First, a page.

LONDON: Regular schooling can adversely affect how children with autism view themselves, increasing their risk of developing low self-esteem, a poor sense of self-worth and mental health problems, a study has found. Examining 17 previous studies, researchers from the University of Surrey in the UK discovered that how pupils with autism view themselves is closely linked to their perceptions of how other’s treat and interact with them. They found that a tendency of many children with the condition to internalise the negative attitudes and reactions of others toward them, combined with unfavourable social comparisons to classmates, leads to a sense of being ‘different’ and more limited than peers.
“Inclusive mainstream education settings may inadvertently accentuate the sense of being ‘different’ in a negative way to classmates,” said Emma Williams, from the University of Surrey.
“We are not saying that mainstream schools are ‘bad’ for pupils with autism, as other evidence suggests they have a number of positive effects, including increasing academic performance and social skills,” said Williams, lead author of the study published in the journal Autism.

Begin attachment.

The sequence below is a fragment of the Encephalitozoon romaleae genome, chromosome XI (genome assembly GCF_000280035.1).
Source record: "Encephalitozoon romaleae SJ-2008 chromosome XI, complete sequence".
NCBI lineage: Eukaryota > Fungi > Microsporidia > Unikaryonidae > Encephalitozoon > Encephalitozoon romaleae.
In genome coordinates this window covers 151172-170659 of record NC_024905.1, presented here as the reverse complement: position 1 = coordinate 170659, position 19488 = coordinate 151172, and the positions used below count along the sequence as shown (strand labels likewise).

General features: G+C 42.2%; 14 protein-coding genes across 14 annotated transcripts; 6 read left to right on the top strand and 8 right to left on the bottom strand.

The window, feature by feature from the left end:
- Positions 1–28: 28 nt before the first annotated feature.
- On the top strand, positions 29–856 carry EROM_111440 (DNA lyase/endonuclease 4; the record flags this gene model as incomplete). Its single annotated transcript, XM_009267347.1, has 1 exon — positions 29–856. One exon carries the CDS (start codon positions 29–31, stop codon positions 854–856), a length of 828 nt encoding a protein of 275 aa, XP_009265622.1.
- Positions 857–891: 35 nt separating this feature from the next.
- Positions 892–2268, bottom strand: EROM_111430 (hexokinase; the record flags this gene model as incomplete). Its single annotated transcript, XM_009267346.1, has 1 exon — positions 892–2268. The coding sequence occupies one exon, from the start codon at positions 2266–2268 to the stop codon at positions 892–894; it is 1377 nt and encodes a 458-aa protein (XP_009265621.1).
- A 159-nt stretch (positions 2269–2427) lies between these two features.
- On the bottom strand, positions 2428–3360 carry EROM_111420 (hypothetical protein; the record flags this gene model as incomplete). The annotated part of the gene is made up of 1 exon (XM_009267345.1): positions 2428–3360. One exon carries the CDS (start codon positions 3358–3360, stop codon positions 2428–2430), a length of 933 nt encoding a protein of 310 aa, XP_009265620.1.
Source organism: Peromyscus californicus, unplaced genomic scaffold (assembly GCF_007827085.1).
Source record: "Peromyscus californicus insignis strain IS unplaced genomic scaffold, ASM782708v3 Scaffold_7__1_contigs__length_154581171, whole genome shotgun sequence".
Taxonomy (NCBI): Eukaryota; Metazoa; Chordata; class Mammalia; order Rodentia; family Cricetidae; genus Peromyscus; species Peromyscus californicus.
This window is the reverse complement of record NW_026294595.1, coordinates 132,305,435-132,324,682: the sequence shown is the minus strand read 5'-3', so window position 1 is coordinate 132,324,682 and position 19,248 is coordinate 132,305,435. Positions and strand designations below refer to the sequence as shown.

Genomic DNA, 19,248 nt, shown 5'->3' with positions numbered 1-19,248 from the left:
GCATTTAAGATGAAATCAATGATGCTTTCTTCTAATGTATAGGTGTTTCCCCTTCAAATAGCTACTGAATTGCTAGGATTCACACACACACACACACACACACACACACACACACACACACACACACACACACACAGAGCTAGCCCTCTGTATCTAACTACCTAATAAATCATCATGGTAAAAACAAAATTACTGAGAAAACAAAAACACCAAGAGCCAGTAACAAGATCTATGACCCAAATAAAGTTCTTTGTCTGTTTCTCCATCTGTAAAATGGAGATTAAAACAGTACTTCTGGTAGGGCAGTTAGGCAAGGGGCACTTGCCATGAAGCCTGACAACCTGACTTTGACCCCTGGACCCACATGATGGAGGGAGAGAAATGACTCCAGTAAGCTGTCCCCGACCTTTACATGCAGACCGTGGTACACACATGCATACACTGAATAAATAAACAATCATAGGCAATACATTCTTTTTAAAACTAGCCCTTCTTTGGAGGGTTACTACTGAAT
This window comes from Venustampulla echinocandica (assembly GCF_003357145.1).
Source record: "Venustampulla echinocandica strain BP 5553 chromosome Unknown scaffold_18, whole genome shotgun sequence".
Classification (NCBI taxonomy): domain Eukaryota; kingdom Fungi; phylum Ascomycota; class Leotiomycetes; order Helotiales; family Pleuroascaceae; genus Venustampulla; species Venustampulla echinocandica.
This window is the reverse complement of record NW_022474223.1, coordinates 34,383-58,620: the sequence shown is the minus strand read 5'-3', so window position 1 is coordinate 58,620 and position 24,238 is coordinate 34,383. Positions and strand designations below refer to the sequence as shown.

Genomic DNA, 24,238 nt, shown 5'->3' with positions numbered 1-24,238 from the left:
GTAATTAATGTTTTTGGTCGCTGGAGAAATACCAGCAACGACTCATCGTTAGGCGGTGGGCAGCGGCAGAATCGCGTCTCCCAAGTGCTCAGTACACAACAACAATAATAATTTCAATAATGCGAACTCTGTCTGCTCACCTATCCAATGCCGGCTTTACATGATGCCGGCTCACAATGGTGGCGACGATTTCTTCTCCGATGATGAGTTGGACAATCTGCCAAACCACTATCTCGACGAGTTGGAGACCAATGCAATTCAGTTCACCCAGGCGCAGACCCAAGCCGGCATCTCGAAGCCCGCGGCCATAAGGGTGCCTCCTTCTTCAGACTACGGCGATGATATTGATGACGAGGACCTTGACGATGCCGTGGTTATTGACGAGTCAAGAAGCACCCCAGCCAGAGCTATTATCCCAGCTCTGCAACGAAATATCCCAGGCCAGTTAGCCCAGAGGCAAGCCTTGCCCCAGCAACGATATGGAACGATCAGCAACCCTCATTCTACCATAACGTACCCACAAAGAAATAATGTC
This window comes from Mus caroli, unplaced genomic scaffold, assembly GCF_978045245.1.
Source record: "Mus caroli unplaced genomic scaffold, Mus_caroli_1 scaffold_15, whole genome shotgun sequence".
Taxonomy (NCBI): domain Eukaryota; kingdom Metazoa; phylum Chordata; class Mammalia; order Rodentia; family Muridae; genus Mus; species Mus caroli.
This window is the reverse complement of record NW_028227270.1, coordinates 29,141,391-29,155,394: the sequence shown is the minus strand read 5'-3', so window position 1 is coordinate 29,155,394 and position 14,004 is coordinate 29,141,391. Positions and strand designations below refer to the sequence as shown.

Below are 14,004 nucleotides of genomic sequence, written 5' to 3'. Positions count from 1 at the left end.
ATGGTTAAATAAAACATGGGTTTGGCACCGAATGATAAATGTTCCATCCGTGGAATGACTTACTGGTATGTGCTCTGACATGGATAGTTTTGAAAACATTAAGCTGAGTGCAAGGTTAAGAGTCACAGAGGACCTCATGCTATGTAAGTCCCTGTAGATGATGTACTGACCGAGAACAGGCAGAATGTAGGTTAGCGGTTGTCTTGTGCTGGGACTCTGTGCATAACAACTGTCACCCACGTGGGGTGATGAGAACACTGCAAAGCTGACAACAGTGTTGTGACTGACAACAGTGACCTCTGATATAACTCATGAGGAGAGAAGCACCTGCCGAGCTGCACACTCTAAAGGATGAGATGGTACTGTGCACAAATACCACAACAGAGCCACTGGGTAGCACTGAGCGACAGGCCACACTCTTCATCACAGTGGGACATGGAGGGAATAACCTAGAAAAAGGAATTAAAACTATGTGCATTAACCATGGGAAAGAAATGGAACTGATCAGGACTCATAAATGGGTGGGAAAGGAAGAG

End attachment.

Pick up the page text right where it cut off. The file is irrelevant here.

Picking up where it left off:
“Rather, we are suggesting that by cultivating a culture of acceptance of all and making small changes, such as creating non-distracting places to socialise, and listening to their pupils’ needs, schools can help these pupils think and feel more positively about themselves,” she added.
Negative self-perception can lead to increased isolation and low self-esteem making pupils with autism more susceptible to mental health problems.
It was discovered that the physical environment of schools can impact on children’s ability to interact with other pupils.
Sensory sensitivity, which is a common characteristic of autism and can magnify sounds to an intolerable level, can lead to everyday classroom and playground noises such as shrieks and chatter being a source of anxiety and distraction.
This impacts on a pupil’s ability to concentrate in the classroom and to socialise with others, further increasing isolation and a sense of being ‘different’. These findings suggest it is crucial for schools to
create a culture of acceptance for all children to ensure the long term well-being of pupils with autism in mainstream settings.